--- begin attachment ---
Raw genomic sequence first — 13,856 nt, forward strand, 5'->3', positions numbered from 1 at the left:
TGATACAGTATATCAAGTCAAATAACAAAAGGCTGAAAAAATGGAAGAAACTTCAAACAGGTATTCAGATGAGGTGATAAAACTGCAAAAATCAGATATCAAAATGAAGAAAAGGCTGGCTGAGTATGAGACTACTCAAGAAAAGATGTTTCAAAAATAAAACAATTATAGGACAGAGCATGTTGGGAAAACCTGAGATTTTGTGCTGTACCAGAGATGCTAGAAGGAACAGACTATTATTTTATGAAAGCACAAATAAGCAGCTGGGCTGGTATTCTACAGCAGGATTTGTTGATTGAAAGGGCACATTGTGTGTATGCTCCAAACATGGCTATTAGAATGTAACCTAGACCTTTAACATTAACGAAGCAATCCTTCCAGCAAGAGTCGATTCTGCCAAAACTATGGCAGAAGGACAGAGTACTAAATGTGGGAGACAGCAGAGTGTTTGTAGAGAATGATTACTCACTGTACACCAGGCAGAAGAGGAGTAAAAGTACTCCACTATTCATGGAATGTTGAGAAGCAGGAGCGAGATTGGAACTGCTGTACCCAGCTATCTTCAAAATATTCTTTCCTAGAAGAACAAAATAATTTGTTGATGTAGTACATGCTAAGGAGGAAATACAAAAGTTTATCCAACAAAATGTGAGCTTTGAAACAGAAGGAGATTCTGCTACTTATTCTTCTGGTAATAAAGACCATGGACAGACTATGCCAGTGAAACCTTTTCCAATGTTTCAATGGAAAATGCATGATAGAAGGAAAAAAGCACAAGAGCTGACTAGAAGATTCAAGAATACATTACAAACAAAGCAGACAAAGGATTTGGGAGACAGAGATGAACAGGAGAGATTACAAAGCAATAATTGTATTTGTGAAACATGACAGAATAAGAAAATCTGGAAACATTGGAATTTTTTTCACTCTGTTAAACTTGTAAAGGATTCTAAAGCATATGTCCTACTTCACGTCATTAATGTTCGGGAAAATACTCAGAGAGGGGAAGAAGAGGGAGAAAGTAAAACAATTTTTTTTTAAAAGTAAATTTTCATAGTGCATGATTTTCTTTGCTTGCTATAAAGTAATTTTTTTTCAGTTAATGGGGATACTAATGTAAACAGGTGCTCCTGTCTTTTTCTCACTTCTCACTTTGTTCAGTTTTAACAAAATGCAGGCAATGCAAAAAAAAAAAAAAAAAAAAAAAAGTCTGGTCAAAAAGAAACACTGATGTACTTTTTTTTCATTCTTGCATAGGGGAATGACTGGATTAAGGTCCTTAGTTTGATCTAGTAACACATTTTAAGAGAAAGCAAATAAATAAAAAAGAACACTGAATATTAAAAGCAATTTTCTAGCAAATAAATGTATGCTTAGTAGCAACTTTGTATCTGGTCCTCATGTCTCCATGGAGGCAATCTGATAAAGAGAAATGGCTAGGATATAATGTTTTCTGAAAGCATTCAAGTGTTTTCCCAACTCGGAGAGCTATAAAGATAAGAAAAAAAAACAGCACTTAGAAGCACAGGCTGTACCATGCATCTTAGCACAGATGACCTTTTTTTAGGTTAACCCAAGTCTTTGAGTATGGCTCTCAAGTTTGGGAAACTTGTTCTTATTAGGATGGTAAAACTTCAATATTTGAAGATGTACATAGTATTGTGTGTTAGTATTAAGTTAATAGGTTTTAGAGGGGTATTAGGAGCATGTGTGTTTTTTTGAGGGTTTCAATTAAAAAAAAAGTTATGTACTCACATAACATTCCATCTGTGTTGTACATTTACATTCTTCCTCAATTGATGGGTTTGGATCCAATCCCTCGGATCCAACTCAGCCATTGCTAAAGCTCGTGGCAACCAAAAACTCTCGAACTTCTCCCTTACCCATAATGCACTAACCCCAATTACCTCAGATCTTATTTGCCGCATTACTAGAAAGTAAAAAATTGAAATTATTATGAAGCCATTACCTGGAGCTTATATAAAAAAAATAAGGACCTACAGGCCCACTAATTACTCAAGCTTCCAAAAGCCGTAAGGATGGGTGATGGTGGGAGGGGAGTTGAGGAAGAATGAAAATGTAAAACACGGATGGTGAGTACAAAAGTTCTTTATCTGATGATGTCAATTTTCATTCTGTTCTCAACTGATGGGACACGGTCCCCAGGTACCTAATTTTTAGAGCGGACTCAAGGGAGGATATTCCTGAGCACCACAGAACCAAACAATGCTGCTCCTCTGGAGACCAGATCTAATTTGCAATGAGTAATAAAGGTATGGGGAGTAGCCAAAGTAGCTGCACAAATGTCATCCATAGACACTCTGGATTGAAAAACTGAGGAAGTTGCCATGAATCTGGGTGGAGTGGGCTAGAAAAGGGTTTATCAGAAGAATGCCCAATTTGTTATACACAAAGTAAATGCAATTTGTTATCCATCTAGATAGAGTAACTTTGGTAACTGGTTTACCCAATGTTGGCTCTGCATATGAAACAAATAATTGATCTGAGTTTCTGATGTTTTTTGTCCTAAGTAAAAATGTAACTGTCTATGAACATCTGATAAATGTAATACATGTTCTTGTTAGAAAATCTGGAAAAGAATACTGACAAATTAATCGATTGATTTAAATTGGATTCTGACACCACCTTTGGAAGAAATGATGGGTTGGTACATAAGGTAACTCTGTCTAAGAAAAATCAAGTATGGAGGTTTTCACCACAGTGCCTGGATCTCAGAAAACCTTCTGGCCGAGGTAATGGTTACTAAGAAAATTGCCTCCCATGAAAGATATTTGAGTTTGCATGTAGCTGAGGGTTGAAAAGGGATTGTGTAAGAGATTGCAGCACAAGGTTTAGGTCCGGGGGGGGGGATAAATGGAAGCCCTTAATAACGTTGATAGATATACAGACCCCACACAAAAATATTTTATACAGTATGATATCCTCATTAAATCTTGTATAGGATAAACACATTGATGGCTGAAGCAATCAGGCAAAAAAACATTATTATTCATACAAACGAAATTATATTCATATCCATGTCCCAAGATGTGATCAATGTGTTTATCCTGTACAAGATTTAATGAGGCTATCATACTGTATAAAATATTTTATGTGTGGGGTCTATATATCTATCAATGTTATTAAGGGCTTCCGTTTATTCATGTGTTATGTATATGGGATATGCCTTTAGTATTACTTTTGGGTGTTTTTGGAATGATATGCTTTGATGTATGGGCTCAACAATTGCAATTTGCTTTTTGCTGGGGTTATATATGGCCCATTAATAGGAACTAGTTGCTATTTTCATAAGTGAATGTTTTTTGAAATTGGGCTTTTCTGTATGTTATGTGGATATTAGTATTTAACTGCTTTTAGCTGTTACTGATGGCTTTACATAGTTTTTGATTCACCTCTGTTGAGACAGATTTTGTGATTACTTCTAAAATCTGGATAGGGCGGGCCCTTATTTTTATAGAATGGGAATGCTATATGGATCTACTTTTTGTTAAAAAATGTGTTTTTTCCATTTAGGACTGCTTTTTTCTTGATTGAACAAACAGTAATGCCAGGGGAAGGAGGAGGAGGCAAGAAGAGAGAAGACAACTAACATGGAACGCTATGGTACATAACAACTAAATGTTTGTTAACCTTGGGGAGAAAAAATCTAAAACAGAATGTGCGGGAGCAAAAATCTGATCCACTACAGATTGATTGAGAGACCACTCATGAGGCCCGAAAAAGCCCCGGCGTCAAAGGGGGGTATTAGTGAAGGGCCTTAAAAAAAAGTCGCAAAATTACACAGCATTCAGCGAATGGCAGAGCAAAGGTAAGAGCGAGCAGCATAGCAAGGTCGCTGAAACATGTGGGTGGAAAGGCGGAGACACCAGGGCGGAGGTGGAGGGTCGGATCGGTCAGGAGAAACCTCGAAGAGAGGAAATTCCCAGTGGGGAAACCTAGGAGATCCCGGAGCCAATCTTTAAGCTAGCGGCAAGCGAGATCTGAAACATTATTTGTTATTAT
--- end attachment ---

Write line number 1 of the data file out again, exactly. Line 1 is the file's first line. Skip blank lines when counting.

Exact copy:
Raw genomic sequence first — 13,856 nt, forward strand, 5'->3', positions numbered from 1 at the left: